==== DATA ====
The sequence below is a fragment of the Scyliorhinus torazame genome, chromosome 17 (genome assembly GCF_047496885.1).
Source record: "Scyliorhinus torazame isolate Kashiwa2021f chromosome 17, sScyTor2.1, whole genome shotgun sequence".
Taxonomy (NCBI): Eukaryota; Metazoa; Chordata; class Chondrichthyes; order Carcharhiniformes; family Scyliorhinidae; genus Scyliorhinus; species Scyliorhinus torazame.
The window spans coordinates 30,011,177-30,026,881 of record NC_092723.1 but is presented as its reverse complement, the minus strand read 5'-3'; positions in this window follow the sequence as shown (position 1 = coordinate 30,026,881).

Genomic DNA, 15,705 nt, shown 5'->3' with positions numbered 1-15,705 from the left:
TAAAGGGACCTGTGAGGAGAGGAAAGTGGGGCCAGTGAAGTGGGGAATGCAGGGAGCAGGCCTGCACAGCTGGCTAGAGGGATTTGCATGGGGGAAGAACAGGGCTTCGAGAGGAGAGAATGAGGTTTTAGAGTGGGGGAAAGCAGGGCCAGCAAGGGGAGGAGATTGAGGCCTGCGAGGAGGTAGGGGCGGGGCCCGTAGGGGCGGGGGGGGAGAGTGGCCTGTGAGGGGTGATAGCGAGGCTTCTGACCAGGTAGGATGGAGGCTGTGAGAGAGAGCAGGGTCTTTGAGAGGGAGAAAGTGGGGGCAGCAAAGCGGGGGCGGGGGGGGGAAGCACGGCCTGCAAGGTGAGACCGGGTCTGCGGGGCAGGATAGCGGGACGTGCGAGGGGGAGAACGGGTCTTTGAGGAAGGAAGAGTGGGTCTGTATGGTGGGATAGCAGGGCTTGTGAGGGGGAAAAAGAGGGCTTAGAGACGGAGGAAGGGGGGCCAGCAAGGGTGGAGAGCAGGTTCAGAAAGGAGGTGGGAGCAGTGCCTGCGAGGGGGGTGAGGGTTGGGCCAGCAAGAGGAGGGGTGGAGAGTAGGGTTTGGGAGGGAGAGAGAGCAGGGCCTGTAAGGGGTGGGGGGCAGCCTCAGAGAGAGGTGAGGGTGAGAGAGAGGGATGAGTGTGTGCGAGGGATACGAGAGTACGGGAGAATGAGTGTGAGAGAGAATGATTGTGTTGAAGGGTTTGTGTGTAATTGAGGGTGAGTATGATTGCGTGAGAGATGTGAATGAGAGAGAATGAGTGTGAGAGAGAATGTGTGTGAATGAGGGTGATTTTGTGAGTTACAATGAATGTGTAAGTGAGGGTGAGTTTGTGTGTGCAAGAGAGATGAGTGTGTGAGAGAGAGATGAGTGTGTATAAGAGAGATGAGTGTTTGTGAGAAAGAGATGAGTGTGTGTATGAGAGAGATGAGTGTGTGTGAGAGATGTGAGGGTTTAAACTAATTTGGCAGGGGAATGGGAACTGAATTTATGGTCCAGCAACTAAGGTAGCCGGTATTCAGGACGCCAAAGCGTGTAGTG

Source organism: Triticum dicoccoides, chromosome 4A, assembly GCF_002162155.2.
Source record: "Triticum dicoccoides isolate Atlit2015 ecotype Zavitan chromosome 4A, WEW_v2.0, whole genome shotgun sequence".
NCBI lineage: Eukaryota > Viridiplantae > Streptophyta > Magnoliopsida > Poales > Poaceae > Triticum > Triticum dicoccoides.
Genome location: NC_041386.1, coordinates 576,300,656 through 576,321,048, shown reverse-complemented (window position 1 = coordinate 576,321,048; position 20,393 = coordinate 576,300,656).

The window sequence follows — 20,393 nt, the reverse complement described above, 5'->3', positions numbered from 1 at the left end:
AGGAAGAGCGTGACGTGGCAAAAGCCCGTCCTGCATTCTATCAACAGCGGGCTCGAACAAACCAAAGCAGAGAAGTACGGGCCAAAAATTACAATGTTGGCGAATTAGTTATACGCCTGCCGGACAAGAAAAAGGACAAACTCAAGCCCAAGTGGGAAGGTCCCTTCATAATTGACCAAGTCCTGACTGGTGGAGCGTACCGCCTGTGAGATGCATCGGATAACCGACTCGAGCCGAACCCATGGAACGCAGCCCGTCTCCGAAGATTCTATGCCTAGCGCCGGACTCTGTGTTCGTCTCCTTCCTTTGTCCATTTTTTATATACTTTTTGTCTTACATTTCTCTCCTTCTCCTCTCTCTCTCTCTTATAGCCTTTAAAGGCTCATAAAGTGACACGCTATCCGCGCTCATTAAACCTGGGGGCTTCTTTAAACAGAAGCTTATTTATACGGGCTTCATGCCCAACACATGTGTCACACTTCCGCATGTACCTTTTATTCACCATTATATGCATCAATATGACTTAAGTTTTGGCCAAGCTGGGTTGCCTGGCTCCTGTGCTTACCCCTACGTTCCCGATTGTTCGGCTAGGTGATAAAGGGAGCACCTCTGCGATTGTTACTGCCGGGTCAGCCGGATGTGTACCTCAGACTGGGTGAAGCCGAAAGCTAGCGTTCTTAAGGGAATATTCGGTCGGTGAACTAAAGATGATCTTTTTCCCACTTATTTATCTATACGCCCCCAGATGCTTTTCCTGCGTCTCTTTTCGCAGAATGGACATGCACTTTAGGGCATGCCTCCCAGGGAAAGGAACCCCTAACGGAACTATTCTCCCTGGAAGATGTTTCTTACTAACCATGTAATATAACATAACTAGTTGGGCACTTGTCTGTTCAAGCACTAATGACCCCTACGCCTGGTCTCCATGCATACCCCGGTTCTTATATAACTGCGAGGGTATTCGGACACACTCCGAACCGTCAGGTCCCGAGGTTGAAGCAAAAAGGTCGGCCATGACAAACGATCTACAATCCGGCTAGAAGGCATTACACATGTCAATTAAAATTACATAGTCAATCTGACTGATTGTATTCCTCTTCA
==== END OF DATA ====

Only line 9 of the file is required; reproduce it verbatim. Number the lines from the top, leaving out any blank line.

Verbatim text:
NCBI lineage: Eukaryota > Viridiplantae > Streptophyta > Magnoliopsida > Poales > Poaceae > Triticum > Triticum dicoccoides.